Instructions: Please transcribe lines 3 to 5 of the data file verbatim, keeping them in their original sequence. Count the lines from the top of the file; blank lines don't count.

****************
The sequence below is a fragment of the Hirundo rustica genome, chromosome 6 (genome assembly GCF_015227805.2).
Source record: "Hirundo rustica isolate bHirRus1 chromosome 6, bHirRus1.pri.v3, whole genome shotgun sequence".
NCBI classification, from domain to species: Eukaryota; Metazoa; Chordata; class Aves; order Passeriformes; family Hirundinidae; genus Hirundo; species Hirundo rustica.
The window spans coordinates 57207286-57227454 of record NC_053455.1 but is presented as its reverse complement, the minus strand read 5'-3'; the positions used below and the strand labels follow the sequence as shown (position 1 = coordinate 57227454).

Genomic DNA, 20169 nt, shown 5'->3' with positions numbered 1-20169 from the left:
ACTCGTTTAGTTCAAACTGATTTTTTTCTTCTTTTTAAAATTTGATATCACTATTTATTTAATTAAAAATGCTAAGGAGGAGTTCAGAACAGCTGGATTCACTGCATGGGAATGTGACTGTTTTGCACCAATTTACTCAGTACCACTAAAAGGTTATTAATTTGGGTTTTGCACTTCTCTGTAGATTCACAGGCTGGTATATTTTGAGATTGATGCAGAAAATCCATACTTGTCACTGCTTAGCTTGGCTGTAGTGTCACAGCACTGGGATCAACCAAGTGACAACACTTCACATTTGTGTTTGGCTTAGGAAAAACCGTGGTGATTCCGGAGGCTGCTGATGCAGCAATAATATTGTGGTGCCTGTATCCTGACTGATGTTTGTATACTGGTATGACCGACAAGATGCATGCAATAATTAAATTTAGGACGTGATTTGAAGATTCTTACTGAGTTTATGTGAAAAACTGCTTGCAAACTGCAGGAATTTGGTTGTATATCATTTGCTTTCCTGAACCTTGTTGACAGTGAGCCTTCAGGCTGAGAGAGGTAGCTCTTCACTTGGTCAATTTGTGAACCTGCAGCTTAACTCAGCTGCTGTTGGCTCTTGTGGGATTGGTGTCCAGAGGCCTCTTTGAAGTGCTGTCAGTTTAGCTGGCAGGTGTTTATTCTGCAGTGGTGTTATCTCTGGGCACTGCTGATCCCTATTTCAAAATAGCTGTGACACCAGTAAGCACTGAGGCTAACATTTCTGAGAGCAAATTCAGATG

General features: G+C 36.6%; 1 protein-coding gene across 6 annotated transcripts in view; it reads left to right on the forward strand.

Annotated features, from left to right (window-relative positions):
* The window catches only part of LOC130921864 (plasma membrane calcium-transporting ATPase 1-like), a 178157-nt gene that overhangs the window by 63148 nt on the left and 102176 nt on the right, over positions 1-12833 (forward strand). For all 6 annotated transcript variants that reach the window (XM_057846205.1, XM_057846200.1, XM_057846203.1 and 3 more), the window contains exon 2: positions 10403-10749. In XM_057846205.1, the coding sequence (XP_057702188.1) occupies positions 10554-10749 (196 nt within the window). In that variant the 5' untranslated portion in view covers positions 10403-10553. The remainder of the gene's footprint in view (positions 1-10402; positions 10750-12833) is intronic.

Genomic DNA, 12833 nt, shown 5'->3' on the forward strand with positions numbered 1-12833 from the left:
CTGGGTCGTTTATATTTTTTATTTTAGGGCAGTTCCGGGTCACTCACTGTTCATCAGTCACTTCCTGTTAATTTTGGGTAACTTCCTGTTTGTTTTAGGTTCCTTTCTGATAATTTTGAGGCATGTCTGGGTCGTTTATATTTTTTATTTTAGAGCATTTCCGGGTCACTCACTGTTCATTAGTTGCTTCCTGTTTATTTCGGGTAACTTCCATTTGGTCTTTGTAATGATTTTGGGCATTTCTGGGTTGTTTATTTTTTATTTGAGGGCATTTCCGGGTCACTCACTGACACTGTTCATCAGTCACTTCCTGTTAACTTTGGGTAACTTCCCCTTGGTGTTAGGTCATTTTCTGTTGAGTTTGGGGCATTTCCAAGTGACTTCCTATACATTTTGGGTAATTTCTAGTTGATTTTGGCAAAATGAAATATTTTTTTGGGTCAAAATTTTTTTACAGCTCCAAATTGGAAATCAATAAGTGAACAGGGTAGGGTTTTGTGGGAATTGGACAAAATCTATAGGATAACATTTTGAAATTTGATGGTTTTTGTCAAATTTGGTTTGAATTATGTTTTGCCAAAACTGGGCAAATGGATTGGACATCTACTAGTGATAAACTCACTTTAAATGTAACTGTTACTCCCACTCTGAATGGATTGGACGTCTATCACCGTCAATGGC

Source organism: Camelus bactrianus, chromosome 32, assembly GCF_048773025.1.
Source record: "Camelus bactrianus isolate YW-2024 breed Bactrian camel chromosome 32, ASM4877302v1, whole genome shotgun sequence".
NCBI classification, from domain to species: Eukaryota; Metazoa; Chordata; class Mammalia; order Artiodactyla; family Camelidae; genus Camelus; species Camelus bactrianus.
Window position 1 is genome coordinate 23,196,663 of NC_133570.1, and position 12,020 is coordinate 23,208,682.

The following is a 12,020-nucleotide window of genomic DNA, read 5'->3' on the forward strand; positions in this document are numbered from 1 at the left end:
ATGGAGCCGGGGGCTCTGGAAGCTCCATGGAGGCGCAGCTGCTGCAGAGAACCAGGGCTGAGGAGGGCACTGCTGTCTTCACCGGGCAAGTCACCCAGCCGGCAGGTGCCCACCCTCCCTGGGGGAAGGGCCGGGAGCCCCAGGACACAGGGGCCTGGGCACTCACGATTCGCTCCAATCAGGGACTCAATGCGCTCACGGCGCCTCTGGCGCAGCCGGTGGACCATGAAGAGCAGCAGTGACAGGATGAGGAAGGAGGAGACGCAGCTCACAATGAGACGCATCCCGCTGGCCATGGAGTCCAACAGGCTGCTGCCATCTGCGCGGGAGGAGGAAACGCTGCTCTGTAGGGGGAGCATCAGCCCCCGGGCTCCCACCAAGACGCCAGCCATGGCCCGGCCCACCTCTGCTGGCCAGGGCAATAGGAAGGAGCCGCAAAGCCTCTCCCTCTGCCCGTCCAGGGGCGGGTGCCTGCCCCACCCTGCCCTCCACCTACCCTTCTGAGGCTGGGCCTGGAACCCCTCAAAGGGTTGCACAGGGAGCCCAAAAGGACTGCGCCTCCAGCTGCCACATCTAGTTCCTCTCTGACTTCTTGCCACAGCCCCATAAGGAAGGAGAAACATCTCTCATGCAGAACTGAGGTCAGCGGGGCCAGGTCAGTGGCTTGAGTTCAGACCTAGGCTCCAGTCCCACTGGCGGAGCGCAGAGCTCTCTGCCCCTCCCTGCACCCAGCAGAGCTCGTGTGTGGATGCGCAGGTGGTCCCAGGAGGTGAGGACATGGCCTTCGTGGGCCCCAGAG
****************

NCBI classification, from domain to species: Eukaryota; Metazoa; Chordata; class Aves; order Passeriformes; family Hirundinidae; genus Hirundo; species Hirundo rustica.
The window spans coordinates 57207286-57227454 of record NC_053455.1 but is presented as its reverse complement, the minus strand read 5'-3'; the positions used below and the strand labels follow the sequence as shown (position 1 = coordinate 57227454).

Genomic DNA, 20169 nt, shown 5'->3' with positions numbered 1-20169 from the left: